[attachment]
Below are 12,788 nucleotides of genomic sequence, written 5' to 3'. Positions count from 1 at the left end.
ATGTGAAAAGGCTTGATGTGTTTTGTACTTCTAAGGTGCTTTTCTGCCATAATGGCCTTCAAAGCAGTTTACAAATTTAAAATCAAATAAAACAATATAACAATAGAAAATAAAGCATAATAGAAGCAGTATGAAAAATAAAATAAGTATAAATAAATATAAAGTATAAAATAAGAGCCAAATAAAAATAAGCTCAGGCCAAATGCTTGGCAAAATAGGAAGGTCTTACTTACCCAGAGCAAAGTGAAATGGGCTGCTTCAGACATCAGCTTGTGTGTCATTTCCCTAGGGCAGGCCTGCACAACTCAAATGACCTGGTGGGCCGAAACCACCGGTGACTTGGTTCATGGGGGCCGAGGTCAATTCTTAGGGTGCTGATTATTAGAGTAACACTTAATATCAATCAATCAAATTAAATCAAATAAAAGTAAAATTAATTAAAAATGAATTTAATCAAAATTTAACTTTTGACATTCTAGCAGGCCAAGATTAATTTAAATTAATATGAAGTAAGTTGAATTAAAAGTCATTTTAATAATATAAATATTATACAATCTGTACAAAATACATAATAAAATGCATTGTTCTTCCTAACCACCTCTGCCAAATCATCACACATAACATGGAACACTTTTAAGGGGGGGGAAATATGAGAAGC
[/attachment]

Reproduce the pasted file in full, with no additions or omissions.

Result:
Below are 12,788 nucleotides of genomic sequence, written 5' to 3'. Positions count from 1 at the left end.
ATGTGAAAAGGCTTGATGTGTTTTGTACTTCTAAGGTGCTTTTCTGCCATAATGGCCTTCAAAGCAGTTTACAAATTTAAAATCAAATAAAACAATATAACAATAGAAAATAAAGCATAATAGAAGCAGTATGAAAAATAAAATAAGTATAAATAAATATAAAGTATAAAATAAGAGCCAAATAAAAATAAGCTCAGGCCAAATGCTTGGCAAAATAGGAAGGTCTTACTTACCCAGAGCAAAGTGAAATGGGCTGCTTCAGACATCAGCTTGTGTGTCATTTCCCTAGGGCAGGCCTGCACAACTCAAATGACCTGGTGGGCCGAAACCACCGGTGACTTGGTTCATGGGGGCCGAGGTCAATTCTTAGGGTGCTGATTATTAGAGTAACACTTAATATCAATCAATCAAATTAAATCAAATAAAAGTAAAATTAATTAAAAATGAATTTAATCAAAATTTAACTTTTGACATTCTAGCAGGCCAAGATTAATTTAAATTAATATGAAGTAAGTTGAATTAAAAGTCATTTTAATAATATAAATATTATACAATCTGTACAAAATACATAATAAAATGCATTGTTCTTCCTAACCACCTCTGCCAAATCATCACACATAACATGGAACACTTTTAAGGGGGGGGAAATATGAGAAGC